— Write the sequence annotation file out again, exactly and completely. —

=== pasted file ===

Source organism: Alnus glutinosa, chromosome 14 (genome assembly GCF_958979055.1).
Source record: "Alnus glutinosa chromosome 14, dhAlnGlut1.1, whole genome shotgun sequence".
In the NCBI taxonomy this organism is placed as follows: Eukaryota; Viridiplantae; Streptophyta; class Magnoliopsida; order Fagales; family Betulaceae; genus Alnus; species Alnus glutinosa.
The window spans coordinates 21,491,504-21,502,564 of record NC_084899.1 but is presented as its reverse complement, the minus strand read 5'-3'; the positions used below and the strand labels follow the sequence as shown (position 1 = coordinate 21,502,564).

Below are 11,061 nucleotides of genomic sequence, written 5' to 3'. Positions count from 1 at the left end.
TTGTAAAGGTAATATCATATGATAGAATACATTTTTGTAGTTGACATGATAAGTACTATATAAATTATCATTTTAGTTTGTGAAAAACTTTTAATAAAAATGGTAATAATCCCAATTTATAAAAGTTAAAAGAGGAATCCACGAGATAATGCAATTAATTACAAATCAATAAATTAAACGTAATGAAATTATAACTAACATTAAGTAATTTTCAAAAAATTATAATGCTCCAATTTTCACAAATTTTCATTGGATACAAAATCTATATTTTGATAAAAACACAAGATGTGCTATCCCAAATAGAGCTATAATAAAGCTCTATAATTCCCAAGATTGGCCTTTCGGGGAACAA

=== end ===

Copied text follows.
Source organism: Alnus glutinosa, chromosome 14 (genome assembly GCF_958979055.1).
Source record: "Alnus glutinosa chromosome 14, dhAlnGlut1.1, whole genome shotgun sequence".
In the NCBI taxonomy this organism is placed as follows: Eukaryota; Viridiplantae; Streptophyta; class Magnoliopsida; order Fagales; family Betulaceae; genus Alnus; species Alnus glutinosa.
The window spans coordinates 21,491,504-21,502,564 of record NC_084899.1 but is presented as its reverse complement, the minus strand read 5'-3'; the positions used below and the strand labels follow the sequence as shown (position 1 = coordinate 21,502,564).

Below are 11,061 nucleotides of genomic sequence, written 5' to 3'. Positions count from 1 at the left end.
TTGTAAAGGTAATATCATATGATAGAATACATTTTTGTAGTTGACATGATAAGTACTATATAAATTATCATTTTAGTTTGTGAAAAACTTTTAATAAAAATGGTAATAATCCCAATTTATAAAAGTTAAAAGAGGAATCCACGAGATAATGCAATTAATTACAAATCAATAAATTAAACGTAATGAAATTATAACTAACATTAAGTAATTTTCAAAAAATTATAATGCTCCAATTTTCACAAATTTTCATTGGATACAAAATCTATATTTTGATAAAAACACAAGATGTGCTATCCCAAATAGAGCTATAATAAAGCTCTATAATTCCCAAGATTGGCCTTTCGGGGAACAA